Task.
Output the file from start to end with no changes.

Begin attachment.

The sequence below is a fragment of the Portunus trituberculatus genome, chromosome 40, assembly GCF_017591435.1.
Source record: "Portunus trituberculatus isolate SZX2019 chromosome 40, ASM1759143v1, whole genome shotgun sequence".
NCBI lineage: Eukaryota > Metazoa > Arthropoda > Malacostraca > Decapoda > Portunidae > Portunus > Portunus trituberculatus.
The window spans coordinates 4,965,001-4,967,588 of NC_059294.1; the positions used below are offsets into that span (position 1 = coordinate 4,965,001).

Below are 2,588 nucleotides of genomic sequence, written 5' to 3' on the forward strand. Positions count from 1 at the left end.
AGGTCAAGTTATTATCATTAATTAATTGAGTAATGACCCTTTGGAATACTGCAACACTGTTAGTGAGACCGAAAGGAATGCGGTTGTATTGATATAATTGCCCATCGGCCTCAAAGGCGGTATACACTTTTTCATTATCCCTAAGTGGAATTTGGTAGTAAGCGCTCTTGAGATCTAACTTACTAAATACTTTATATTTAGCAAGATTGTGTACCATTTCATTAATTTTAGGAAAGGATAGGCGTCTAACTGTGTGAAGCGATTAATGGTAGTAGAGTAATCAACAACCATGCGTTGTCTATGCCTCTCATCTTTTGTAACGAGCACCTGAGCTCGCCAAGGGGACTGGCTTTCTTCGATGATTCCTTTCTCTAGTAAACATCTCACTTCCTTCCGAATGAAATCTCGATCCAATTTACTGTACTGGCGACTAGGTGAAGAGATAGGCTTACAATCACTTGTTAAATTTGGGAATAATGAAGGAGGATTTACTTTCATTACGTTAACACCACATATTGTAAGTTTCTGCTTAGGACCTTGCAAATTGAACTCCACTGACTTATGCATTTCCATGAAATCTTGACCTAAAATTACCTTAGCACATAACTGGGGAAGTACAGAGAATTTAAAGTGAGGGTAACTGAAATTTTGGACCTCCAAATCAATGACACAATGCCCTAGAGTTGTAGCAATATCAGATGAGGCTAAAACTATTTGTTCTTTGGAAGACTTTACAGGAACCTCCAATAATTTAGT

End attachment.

The sequence below is a fragment of the Portunus trituberculatus genome, chromosome 40, assembly GCF_017591435.1.
Source record: "Portunus trituberculatus isolate SZX2019 chromosome 40, ASM1759143v1, whole genome shotgun sequence".
NCBI lineage: Eukaryota > Metazoa > Arthropoda > Malacostraca > Decapoda > Portunidae > Portunus > Portunus trituberculatus.
The window spans coordinates 4,965,001-4,967,588 of NC_059294.1; the positions used below are offsets into that span (position 1 = coordinate 4,965,001).

Below are 2,588 nucleotides of genomic sequence, written 5' to 3' on the forward strand. Positions count from 1 at the left end.
AGGTCAAGTTATTATCATTAATTAATTGAGTAATGACCCTTTGGAATACTGCAACACTGTTAGTGAGACCGAAAGGAATGCGGTTGTATTGATATAATTGCCCATCGGCCTCAAAGGCGGTATACACTTTTTCATTATCCCTAAGTGGAATTTGGTAGTAAGCGCTCTTGAGATCTAACTTACTAAATACTTTATATTTAGCAAGATTGTGTACCATTTCATTAATTTTAGGAAAGGATAGGCGTCTAACTGTGTGAAGCGATTAATGGTAGTAGAGTAATCAACAACCATGCGTTGTCTATGCCTCTCATCTTTTGTAACGAGCACCTGAGCTCGCCAAGGGGACTGGCTTTCTTCGATGATTCCTTTCTCTAGTAAACATCTCACTTCCTTCCGAATGAAATCTCGATCCAATTTACTGTACTGGCGACTAGGTGAAGAGATAGGCTTACAATCACTTGTTAAATTTGGGAATAATGAAGGAGGATTTACTTTCATTACGTTAACACCACATATTGTAAGTTTCTGCTTAGGACCTTGCAAATTGAACTCCACTGACTTATGCATTTCCATGAAATCTTGACCTAAAATTACCTTAGCACATAACTGGGGAAGTACAGAGAATTTAAAGTGAGGGTAACTGAAATTTTGGACCTCCAAATCAATGACACAATGCCCTAGAGTTGTAGCAATATCAGATGAGGCTAAAACTATTTGTTCTTTGGAAGACTTTACAGGAACCTCCAATAATTTAGT